Auto-flowering strains are permanently evolving; for each generation of seeds, breeders start from the previous generation, make new selections of males and females and cross them between each other, or with a new strain, to bring in new psychoactivity and vigour. The downside of this system is that the same strain cannot be perfectly reproduced and each generation is slightly different from the previous. Its upside is that a strain never reaches a final stage of development, but rather improves year after year, if the breeder makes a good job. In later years we sowed again auto-flowering strains and, in general, noticed an increase in height, yield and potency as well as a longer blooming period. If Lowryder was ready in sixty days, many of the best strains currently available require between 75 and 90 to complete a cycle, i.e. two to four weeks longer. Logically, they produce more, as they have extra time to grow and bloom.

Plots used for plant growing

The first crop was grown in the garden of a cottage, which included a small plot that measured about 2 x 5 m and was surrounded by a metal fence covered with mesh to avoid prying eyes. It faced south and was exposed to the sun almost the full day, although the fence provided shade to plants in the early morning and late afternoon/evening. The soil was fertile and contained enough organic matter, as the grower normally deposited here the soil he had previously used in flowerpots. Two or three months before sowing, the soil was covered with plenty of compost, poultry manure, and horse/goat dung. It was then irrigated and put to rest for various weeks for the organic material to decompose and mix with the substrate. Before transplanting seedlings, a power tiller was used to plough the soil and make it looser and free of clumps.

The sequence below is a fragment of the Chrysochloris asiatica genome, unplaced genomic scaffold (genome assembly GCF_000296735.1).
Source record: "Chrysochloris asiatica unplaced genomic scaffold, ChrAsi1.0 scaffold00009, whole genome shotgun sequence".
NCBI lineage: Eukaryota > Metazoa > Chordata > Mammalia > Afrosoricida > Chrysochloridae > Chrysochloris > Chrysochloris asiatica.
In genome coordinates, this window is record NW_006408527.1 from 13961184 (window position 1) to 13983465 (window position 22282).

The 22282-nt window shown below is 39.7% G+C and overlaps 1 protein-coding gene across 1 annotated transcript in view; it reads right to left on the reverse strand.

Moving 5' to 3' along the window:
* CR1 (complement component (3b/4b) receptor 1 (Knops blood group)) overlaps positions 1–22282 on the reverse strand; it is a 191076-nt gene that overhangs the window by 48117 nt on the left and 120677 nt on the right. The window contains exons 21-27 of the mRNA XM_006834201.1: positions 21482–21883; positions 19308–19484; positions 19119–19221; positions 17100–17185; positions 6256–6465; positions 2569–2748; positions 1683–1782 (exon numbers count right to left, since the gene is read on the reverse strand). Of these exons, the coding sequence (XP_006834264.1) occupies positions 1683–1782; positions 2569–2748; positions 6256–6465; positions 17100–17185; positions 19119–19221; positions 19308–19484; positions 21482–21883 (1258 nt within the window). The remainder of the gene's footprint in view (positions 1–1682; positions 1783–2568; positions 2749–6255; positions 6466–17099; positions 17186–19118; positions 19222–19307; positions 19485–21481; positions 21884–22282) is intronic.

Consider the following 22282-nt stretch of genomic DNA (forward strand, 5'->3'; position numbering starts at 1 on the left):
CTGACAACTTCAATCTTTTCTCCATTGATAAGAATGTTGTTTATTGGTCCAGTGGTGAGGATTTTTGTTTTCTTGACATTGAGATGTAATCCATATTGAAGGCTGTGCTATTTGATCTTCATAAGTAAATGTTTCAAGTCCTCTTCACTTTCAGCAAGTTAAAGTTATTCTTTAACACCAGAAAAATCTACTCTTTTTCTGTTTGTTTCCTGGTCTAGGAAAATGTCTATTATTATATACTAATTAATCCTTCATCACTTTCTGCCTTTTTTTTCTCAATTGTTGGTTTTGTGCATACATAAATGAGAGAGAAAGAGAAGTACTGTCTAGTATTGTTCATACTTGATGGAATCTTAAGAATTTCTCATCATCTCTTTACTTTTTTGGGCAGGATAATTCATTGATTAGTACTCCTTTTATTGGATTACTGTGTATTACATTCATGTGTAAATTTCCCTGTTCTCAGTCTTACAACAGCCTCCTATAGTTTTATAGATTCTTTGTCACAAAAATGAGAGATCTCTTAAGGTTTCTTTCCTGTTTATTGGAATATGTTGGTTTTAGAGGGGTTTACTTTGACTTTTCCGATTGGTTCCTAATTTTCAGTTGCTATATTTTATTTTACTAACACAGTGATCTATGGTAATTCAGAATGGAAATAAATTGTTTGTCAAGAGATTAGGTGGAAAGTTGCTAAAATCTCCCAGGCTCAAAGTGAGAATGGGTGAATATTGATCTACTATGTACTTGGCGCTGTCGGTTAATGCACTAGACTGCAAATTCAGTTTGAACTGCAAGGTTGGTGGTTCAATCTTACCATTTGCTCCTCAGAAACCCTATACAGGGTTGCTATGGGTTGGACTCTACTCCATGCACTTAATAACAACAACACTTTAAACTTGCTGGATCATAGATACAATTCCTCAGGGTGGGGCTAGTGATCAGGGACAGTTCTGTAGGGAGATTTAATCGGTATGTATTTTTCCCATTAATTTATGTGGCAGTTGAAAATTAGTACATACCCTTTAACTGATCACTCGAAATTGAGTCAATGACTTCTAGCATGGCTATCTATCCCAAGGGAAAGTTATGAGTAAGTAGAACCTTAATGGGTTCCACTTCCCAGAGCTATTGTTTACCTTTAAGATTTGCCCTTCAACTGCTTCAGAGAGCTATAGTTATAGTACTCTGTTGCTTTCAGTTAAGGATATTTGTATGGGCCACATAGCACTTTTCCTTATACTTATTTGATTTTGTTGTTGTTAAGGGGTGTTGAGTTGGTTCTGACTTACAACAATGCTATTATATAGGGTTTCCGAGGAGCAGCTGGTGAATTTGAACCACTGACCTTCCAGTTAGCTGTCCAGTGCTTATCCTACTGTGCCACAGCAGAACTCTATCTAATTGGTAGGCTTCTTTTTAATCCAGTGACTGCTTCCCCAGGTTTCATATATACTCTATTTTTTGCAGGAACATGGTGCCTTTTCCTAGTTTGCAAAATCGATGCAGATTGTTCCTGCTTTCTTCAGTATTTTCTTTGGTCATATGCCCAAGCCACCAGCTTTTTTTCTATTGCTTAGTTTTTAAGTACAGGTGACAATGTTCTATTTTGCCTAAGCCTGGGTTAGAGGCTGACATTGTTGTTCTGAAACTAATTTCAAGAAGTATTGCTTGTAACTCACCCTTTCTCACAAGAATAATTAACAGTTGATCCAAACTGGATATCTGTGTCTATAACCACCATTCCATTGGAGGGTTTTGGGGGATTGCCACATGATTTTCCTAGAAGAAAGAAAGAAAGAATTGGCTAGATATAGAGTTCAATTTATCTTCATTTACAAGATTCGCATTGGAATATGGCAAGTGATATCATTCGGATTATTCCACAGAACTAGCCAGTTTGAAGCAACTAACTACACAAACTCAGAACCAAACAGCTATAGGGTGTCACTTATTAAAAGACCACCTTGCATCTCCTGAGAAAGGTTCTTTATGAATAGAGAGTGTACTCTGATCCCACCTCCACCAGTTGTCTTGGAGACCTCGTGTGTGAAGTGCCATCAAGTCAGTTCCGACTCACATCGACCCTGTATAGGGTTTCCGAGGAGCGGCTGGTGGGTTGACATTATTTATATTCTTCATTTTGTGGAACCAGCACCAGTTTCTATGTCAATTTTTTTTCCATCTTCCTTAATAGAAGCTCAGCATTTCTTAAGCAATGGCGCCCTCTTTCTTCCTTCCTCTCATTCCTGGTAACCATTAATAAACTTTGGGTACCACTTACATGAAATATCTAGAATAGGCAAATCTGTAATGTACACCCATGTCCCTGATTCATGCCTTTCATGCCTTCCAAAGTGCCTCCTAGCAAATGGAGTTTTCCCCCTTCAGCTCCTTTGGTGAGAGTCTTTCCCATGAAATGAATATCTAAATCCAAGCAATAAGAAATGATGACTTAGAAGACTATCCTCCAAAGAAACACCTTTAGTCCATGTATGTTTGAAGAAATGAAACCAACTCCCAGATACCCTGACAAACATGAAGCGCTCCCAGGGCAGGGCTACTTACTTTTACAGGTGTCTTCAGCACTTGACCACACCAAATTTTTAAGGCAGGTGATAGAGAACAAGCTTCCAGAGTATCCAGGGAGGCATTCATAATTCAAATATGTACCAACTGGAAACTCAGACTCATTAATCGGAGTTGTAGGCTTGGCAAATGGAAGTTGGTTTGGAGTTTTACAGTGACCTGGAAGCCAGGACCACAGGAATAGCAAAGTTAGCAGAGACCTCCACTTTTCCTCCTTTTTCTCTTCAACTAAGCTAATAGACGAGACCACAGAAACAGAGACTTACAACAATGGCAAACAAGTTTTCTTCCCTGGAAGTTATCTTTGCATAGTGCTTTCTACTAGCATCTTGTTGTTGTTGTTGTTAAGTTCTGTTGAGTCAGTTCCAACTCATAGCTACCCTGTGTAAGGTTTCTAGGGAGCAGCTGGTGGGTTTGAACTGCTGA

The second cropped area was a guerrilla plot situated in a valley and surrounded by a wide bramble wall measuring more than two metres in height, which kept it completely away from prying eyes. It could only be accessed through a small tunnel through brambles, which required any person wishing to enter to crawl in. The grower had installed an irrigation system, and water was conveyed to plants by an underground pipe, which obviated the need to irrigate plants manually. The soil was very sandy and did not contain much organic matter or nutrients, similarly to the first plot. About six weeks before transplanting the seedlings, the soil was fertilised with dung and poultry manure, but in a lower quantity than in the other plot. Plants were exposed to the sun approximately from ten in the morning to seven in the evening.